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not alone responsible for this," he was understood to mean (what alone his words mean in correct English) that he is not the sole person responsible; but if he now used such an expression, the reader would be confused between that and two other meanings―—that he is not only responsible, but something more, or that he is responsible not only for this, but something besides. The time is coming when Tennyson's Enone could not say, "I will not die alone," lest she should be supposed to mean that she would not only die, but do something else.
4. The blunder of writing predicate for predict has become so widely diffused that it bids fair to render one of the most useful terms in the scientific vocabulary of logic unintelligible. The mathematical and logical term to eliminate is undergoing a similar destruction. All who are acquainted either with the proper use of the word, or with its etymology, know that to eliminate a thing is to thrust it out; but those who know nothing about it, except that it is a fine-looking phrase, use it in a sense precisely the reverse-to denote, not turning anything out, but bringing it in. They talk of eliminating some truth, or other useful result, from a mass of details.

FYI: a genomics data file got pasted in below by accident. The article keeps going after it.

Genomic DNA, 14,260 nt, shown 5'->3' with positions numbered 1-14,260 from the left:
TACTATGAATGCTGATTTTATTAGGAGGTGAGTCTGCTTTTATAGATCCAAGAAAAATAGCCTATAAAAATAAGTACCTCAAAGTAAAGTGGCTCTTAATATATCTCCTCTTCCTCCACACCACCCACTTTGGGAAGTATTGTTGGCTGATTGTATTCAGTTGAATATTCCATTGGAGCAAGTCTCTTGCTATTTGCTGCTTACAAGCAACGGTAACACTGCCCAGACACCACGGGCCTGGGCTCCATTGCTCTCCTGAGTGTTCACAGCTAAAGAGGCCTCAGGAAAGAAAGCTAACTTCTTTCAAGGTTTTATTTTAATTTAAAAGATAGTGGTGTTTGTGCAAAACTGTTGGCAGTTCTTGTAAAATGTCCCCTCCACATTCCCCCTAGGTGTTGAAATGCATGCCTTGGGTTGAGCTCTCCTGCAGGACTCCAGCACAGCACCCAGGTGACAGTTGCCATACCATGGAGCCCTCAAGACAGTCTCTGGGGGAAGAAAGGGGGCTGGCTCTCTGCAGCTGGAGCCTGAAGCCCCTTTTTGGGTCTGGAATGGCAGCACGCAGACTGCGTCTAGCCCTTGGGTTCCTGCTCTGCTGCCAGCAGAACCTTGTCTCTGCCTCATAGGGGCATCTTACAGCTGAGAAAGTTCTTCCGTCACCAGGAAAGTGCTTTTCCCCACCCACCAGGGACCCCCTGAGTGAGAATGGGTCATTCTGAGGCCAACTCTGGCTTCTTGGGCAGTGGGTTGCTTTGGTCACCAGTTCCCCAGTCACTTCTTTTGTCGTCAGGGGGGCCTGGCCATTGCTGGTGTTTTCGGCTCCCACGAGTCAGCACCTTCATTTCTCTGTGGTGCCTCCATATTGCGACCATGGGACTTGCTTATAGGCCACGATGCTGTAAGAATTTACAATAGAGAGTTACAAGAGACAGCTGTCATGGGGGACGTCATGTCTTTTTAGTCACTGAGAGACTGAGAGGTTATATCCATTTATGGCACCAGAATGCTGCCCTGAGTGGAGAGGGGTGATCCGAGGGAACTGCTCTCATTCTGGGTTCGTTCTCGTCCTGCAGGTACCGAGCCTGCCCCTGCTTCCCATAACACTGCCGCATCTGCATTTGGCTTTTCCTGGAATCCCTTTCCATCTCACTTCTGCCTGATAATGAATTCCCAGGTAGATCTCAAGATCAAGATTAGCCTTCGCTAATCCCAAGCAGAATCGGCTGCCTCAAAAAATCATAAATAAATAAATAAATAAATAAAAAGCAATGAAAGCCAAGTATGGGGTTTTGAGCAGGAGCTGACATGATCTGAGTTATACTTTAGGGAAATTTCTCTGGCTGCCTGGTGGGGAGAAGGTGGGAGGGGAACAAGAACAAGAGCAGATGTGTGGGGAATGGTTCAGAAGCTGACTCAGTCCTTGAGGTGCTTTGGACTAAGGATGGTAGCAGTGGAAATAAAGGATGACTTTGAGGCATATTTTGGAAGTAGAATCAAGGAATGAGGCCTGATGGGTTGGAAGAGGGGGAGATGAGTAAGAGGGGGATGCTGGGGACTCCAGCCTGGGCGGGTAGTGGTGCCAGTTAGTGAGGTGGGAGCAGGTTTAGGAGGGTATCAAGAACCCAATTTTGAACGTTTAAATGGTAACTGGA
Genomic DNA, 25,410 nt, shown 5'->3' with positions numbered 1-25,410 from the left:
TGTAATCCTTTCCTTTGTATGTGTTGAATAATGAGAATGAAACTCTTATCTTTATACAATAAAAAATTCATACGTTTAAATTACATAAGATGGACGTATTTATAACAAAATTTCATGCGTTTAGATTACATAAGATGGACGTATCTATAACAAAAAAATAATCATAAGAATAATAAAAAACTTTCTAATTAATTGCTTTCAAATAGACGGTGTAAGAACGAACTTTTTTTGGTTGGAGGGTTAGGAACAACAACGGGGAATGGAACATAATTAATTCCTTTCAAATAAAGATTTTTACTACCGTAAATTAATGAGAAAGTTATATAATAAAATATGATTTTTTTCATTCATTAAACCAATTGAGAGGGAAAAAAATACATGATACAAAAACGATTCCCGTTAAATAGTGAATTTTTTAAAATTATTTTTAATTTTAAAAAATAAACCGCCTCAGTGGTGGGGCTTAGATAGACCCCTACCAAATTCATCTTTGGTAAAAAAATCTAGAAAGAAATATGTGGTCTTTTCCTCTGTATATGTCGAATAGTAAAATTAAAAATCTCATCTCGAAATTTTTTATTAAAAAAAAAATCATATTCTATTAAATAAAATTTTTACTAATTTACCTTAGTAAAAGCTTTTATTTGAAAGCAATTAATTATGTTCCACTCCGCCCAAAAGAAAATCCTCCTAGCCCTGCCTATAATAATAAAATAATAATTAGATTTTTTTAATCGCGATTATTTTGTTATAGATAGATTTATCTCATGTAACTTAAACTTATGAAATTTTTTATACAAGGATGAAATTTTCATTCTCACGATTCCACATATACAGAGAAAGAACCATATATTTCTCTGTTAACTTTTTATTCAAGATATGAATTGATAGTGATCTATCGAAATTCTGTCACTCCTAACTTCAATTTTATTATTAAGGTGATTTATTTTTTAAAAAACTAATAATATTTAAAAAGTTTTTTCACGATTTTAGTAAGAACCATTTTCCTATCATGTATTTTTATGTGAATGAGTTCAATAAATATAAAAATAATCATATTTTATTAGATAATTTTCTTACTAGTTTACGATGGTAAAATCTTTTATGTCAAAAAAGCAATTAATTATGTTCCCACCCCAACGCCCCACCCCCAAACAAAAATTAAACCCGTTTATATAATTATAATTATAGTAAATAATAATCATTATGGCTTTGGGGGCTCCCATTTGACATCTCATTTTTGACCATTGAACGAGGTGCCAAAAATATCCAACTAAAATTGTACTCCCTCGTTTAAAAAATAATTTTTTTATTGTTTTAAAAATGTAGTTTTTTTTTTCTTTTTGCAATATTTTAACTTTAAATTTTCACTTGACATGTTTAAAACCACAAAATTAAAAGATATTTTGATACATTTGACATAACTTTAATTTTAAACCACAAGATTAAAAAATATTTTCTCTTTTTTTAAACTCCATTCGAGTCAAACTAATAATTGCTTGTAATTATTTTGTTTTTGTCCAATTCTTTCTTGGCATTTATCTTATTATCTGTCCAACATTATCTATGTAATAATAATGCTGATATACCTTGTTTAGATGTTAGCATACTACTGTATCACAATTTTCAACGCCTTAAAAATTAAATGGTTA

JOHN STUART MILL.
SELECT ETYMOLOGIES.—Ambiguous: L. ambig'uus; fr. am'bi, around, and ag'o, I move; amb'igo, I move about irresolutely: v. EXACT. . . . Channel: L. cana'lis, a pipe for water; fr. can'na, a reed; h., canal, etc.
Eliminate : L. elim'ino, elimina'tum, to turn one out of doors; e, out of, li'men, lim'inis, a threshold; h., pre-liminary. ... Experience: L. expěrien'tia; fr. expèr'ior, exper'tus, to try a thing; fr. ex and pèr'ior, I try; h., experiment, expert, in-experience, in-expert, etc. Finery: Ger. fein, fine; Icel. fina, to polish.... Logic: Gr. lõg'i-kē (λoyɩıên); fr. lõg'õs, speech, reason, fr. lèg'ō, I speak; h., a large class of words and syllables ending with -log-, -logue and -logy; as in apologist, apologue, apology (ap'o, from), dialogue (di'a, through), etc. . . . Mathematics: Gr. ma-the'mata, things learned. . . . Phrase: Gr. phra'sis, speech; fr. phra'zō, I speak; h., paraphrase (par'a, beside, beyond), a free translation of an author's words: peri-phrase (peri, about), a circuit of words; phraseology, etc. . . . Precision: L. præci'sus, cut off; fr. præ, before, and cædo, I cut: v. CONCISE.... Synonym: Gr. sunōnumon; fr. sûn, with, and on'oma, name; h., a word of the same or a similar meaning.... Transpire : L. trans, across, spi'ro, spira'tum, to breathe; h., a-spire, con-spirator, di-spirit, ex-pire, in-spire, per-spire, re-spiration, spirit, sprite: v. SPIRIT.